Sam Shearon: In short – I’d like to show the beauty in the unknown, remove the fear and increase the fascination… from that, we can all learn and enjoy… I’d like to welcome the monsters from under the bed to join us and stand proud. We fear what we don’t understand, but that doesn’t mean we have to shun it!
HMA: What are your views when it comes to experience music and the visual arts?
Sam Shearon: I think both audio and visual arts go hand in hand and are often left aside from each other. Some bands succeed with pure sound, but it makes me wonder just how much more successful they’d be if they had visuals to complement and accent their messages and subject matter. It seems an awful waste to create a full length album and then not even attempt to fully utilize the opportunity of having an array of images to accompany what could be a very powerful package. On the flipside, I’m always thinking about soundtracks and music to accompany my own work for gallery shows and online releases – I think National galleries should pump the relevant music into the rooms that correspond with the eras that the art in question were created in. The great in gesture to the great is a missed marvel to me.
HMA: Your style and technique is described as Dark Steampunk and/or Dark Surrealism, can you give us more insight?
Sam Shearon: I think these labels are merely the interpretations and pigeon-holes people have created in order to understand and categorize my work. Naturally the subject matter that I illustrate most is both horror and science fiction related and thus it is labeled accordingly by reviews from the press and the general public. ‘Steampunk’ in general as a movement, has grown out of control and has become this ugly pop-genre that almost forgets where it came from and so my work doesn’t necessarily fit into that ‘scene’. So I’ve been labeled as ‘Dark’-Steampunk. It seems people feel more comfortable with something if they can put a label on it, even if it means stretching the boundary or mixing the genres. Though I wouldn’t describe my work as anything more than, ‘Dark Art’.
HMA: In terms of style and techniques what are your inspirations and why?
Sam Shearon: I think in terms of techniques, I find greater strength in trial and error than anything. Art in school honestly only really opened my eyes to possibilities not techniques. My skills are self taught and I’ve had a pencil in my hand since I was able to hold it. My inspirations again, come from the books I’ve collected and buried my head in since childhood. But I do draw from experience in life a great deal as I travel around the world, whether it be at Comic Conventions, Rock Festivals or sat at the top of a mountain in the middle of a redwood forest looking for bigfoot… reality and personal experience is the best influence.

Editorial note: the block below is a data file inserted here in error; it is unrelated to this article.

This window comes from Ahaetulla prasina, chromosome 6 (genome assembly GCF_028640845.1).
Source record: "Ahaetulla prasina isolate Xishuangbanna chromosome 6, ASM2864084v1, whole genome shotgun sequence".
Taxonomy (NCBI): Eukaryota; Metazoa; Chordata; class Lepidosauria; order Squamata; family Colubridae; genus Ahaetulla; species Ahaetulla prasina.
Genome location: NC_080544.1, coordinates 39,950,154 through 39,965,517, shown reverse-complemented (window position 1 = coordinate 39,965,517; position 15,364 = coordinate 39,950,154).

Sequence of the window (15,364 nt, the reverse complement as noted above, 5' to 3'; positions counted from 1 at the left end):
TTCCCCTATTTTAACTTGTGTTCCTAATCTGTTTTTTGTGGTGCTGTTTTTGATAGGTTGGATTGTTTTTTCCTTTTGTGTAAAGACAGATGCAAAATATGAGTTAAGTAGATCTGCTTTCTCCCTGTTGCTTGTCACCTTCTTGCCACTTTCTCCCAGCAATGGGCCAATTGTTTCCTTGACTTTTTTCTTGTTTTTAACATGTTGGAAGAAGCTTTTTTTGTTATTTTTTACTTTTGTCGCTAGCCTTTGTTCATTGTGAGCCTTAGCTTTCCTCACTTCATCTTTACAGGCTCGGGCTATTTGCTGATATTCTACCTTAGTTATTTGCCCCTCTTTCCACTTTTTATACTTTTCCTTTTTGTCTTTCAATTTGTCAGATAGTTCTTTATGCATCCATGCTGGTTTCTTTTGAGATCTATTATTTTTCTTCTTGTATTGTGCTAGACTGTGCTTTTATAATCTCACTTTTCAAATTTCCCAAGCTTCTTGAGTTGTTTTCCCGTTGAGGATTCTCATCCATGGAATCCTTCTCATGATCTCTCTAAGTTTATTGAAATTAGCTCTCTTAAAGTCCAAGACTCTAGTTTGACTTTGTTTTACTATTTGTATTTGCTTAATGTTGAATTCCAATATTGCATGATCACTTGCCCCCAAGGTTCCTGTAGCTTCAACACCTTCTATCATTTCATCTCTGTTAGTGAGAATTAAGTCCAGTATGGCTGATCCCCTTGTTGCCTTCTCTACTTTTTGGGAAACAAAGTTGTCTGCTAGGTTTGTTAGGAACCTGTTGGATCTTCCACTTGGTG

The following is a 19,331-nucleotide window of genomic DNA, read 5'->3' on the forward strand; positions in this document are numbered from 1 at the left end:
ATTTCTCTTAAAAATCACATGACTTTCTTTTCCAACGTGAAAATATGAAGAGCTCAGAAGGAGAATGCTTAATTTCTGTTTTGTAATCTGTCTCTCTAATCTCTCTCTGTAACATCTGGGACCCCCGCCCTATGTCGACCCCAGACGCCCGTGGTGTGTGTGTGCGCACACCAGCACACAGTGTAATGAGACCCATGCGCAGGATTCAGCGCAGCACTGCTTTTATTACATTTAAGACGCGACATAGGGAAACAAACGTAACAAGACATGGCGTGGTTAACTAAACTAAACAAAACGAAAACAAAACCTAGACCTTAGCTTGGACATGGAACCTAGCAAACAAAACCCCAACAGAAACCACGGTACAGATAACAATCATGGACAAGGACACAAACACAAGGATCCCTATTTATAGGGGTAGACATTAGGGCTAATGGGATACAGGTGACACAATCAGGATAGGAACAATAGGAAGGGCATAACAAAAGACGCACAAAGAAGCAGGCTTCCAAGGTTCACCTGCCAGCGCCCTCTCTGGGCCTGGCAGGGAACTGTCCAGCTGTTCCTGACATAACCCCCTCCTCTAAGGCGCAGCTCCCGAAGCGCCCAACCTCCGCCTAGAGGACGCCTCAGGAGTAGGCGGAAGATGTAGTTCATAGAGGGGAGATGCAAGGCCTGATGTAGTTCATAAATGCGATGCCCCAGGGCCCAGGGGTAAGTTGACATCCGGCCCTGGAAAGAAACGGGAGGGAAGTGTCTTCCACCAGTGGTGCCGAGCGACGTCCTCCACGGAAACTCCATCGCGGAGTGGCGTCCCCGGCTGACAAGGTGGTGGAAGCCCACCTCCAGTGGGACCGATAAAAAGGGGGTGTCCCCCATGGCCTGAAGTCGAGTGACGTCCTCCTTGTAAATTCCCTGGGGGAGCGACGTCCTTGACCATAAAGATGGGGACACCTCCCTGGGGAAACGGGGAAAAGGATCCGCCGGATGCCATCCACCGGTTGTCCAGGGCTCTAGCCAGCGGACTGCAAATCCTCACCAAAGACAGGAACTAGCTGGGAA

HMA: Are you involved in any art group or organization?
Sam Shearon: Nope. I’m a one man Army.
HMA: What are your immediate artistic goals, in terms of style and perfecting even further your talent?
Sam Shearon: I think if anything I’d like to be able to set aside more time for my pencil and ink work. I love freehand drawing and illustrating from life, people, nature, ruins etc. A lot if not all of my creation time these days is taken up with digital enhancement of my work and there leaves little room for hands on dirty art such as sculpture or even film work. So this is something I’m aiming to manage and return to in the new year.
HMA: What is your set up i.e. software, computer, live drawing, studio, etc.
Sam Shearon: I work from a home studio, surrounded by my inspiration and personal collections. I have my books, my taxidermy and skull collections, (given to me by loved ones and friends), antique oddities, boxes of mechanical junk and electronics, circuits and wires. My paints and pencils and of course my machines… Everything seems to find its way through a machine these days.
HMA: What are you currently working on?
Sam Shearon: Right now I’m creating artwork for a variety of bands as usual including the new album sleeve for the band MINISTRY and also for ORGY and Jason Charles Miller (formerly of GODHEAD).
I’m also creating the movie poster artwork for a cryptozoology company Small Town Monsters for the their latest film regarding the Flatwoods Monster. I’ve previously created all of their film posters and DVD cover artworks including The Boggy Creek Monster, The Beast of Whitehall and The Mothman of Point Pleasant among others. To celebrate the 50th anniversary of the famous Patterson Gimlin film footage of Bigfoot, I’ve also created a wrap around piece of artwork for David Weatherly’s new book ‘Wood knocks Volume Two’ as a follow up to his first release that I also created the cover artwork for.
I recently did some work for Stan Lee’s ‘Lucky Man’ TV show and also wrapped on the new Clive Barker’s Hellraiser anthology hardback, both were a mixed bag of insane inspiration and motivation – love those guys! Right now I’m creating a variety of cover artworks for Vesuvian publishing who also released my own adult coloring book ‘Creepy Christmas’ which is available via Amazon now. Aside from all this, I’m creating portraits for people, merchandise designs and logos for bands… there’s so much more going on that some days I don’t know what day it is. I’m also in the early stages of putting together my own solo art exhibition that I’ve been invited to show at the Dark Art Emporium next Halloween…!!!
HMA: Do you have any exhibitions or special events programmed for the future?
Sam Shearon: I’m always appearing at Comic-Con San Diego or New York each year, also the NAMM music trade show in Anaheim California. I never charge for autographs, I’ve never understood that, it’s not work it’s pleasure! These events often have my work on show on various products and releases whether it be, guitar graphics or comic books… so again, keep an eye out via Facebook for all that up-to-date info!
HMA: …any final words?
Sam Shearon: Nothing is final.
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Copyright 2012 © Interview with Alex Milazzo from Heavy Music Artwork all rights reserved.